Jay Thomas, who heads safety and compliance for the Illinois-based Packard Transport, said many owner-operators doubt whether CSA 2010 will become a reality. Still, he said, “Sixty percent are very concerned because they have so much invested in being an owner-operator.”

There are four safety evaluation areas under the current system: accident, driver, vehicle and safety management.

By contrast, the proposed system quantifies performance through seven behavior analysis and safety improvement categories (BASIC), which are unsafe driving, fatigued driving, driver fitness, controlled substances/alcohol, vehicle maintenance, cargo-related (including hazmat) and crash indicators.

FMCSA has proposed using BASIC scores to create safety fitness determinations for drivers and carriers and will update that information monthly.

CSA will allow safety investigators to see a driver’s complete safety record, according to a September FMCSA presentation to OOIDA. Investigators will be able to examine drivers cited for severe driver violations, in conjunction with carrier interventions.

Currently, only CSA test state carriers have access to Carrier Safety Measurement System data through the Comprehensive Safety Information (CSI) system. The Carrier SMS data will be assessable beyond the test states when CSA begins full implementation next summer, according to an agency presentation to OOIDA.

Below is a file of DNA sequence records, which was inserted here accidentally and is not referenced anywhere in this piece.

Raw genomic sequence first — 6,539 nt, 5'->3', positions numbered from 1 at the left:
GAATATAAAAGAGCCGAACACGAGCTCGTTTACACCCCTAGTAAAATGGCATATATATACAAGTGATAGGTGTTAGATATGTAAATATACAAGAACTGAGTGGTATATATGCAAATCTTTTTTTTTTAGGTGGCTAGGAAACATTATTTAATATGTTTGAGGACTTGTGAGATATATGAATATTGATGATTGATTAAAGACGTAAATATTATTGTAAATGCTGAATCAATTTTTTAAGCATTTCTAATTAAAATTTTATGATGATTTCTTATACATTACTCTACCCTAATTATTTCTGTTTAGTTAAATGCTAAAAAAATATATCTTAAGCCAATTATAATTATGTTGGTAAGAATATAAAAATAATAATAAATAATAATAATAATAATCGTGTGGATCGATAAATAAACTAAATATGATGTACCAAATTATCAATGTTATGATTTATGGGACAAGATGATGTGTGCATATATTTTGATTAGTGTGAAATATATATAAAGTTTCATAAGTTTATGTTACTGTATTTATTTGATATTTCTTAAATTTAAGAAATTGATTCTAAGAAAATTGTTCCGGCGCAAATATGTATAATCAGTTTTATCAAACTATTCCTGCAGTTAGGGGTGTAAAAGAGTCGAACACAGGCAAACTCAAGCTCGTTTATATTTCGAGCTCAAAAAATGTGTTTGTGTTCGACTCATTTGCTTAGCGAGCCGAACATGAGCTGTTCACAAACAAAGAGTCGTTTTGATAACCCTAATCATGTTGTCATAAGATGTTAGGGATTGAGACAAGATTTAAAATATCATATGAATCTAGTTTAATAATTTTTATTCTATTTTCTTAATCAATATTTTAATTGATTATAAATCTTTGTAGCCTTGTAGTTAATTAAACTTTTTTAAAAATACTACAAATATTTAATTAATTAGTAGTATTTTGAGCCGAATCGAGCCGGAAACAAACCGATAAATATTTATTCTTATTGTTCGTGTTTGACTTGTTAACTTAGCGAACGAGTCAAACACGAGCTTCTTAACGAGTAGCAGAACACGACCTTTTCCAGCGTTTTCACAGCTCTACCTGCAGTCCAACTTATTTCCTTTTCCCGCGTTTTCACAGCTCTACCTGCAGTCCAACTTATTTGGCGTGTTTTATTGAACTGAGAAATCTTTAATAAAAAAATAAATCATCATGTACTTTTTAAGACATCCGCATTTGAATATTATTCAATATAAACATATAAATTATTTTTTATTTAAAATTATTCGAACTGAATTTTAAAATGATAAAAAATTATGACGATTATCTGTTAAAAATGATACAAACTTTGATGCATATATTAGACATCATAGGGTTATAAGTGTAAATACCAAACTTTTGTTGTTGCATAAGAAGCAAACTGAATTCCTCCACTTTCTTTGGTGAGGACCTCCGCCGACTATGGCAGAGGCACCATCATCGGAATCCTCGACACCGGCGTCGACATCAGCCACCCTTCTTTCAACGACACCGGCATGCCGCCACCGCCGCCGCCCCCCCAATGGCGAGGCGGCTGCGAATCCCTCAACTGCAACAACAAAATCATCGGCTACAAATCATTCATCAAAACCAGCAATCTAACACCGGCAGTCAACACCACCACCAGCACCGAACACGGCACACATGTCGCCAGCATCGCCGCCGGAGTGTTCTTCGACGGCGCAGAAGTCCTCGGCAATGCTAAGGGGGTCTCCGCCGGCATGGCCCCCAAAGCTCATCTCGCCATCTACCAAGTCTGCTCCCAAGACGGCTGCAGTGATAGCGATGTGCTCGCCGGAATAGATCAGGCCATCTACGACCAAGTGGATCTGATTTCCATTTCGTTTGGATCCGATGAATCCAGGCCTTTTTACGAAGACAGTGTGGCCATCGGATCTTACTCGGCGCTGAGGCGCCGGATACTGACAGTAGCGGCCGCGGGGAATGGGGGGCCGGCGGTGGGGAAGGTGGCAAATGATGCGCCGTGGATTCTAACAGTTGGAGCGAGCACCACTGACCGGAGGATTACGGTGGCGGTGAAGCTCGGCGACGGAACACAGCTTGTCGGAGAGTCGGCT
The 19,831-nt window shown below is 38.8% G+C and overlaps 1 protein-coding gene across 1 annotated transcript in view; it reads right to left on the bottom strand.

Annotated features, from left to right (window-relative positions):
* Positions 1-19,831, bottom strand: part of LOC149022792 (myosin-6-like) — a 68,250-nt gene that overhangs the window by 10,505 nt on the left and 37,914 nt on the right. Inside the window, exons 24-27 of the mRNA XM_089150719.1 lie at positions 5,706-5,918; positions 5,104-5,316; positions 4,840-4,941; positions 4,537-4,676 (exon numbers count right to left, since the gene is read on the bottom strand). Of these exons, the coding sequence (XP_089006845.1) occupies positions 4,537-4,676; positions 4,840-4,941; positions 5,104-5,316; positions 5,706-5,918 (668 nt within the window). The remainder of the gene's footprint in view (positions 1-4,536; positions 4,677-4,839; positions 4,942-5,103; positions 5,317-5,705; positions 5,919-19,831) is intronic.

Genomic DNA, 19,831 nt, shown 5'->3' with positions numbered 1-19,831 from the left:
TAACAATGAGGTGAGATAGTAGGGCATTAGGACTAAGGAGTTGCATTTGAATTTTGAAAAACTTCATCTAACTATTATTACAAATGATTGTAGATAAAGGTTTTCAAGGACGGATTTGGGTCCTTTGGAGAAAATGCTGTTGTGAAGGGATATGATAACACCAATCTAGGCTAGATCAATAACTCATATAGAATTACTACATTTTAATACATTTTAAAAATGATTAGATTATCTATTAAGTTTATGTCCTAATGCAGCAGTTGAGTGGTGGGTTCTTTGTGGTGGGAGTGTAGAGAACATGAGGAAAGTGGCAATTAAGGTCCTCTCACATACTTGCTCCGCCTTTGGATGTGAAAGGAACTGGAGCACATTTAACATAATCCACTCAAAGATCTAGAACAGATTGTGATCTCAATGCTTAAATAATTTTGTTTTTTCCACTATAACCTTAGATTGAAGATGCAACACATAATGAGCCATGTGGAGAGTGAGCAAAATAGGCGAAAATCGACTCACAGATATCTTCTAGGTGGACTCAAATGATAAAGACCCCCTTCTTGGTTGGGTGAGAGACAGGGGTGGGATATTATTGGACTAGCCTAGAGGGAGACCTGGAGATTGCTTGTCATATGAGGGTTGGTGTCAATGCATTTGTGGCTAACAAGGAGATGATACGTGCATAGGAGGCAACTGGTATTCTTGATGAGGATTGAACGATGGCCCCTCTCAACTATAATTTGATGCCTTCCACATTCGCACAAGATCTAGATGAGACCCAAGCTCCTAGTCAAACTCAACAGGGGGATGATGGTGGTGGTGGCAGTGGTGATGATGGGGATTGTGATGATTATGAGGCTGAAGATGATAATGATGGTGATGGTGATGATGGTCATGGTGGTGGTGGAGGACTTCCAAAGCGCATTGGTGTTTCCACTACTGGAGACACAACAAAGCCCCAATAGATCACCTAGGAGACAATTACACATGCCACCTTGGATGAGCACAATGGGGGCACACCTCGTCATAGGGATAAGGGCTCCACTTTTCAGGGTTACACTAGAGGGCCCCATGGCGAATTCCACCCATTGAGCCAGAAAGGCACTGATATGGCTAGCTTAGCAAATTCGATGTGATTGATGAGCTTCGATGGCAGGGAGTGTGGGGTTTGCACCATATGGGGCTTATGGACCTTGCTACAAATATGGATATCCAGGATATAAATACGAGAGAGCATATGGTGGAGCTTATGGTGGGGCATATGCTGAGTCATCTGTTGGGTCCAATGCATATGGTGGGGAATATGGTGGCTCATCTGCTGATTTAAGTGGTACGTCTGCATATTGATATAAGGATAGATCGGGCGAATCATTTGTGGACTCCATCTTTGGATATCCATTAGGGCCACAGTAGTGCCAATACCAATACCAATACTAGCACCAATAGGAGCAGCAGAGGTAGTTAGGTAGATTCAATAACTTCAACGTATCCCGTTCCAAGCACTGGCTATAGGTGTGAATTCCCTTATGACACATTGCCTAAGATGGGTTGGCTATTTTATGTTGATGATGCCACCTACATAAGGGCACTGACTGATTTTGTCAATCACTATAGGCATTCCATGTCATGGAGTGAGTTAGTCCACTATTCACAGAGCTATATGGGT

In an Oct. 22 Congressional report, FMCSA sent 4,046 warning letters from February 2008 to August 2009 asking carriers in test states to address safety deficiencies.

As of September 2008, the agency tested Colorado, Georgia, Missouri and New Jersey, putting 34,000 carriers in test or control groups. During the first six months, more than 2,100 of these carriers received at least one of the following progressive interventions:

• Warning letter

• Targeted Roadside Inspection

• Off-Site Investigation

• On-Site Investigation — Focused

• Cooperative Safety Plan

• Notice of Violation

Those are the CSA carrier interventions used in increasing severity, which could be followed by a comprehensive on-site investigation, notice of claim or settlement agreement and unfit suspension.

FMCSA spokesman Duane DeBruyne explained the process under CSA when a carrier’s safety performance is deficient and triggers an intervention. “Among the aspects that will be reviewed by the safety investigator will be the safety performance of the drivers associated with that carrier,” he said. “Should any of the drivers have a deficient safety ratings, this matter will be raised to the carrier — along with the other possible safety performance concerns for that carrier that may exist.”

But if a driver’s safety rating is particularly troublesome, regardless of the carrier’s rating, “CSA 2010 will automatically flag that driver and trigger an intervention with the carrier he/she is associated with,” he said.

Thomas said the U.S. Department of Transportation will contact drivers rated as marginal or unfit, and they will have to undergo intervention.

“Only after the intervention, and if the driver continues to demonstrate unsafe or risky behavior, then could the driver be declared unfit by the DOT and removed from the road,” Thomas said.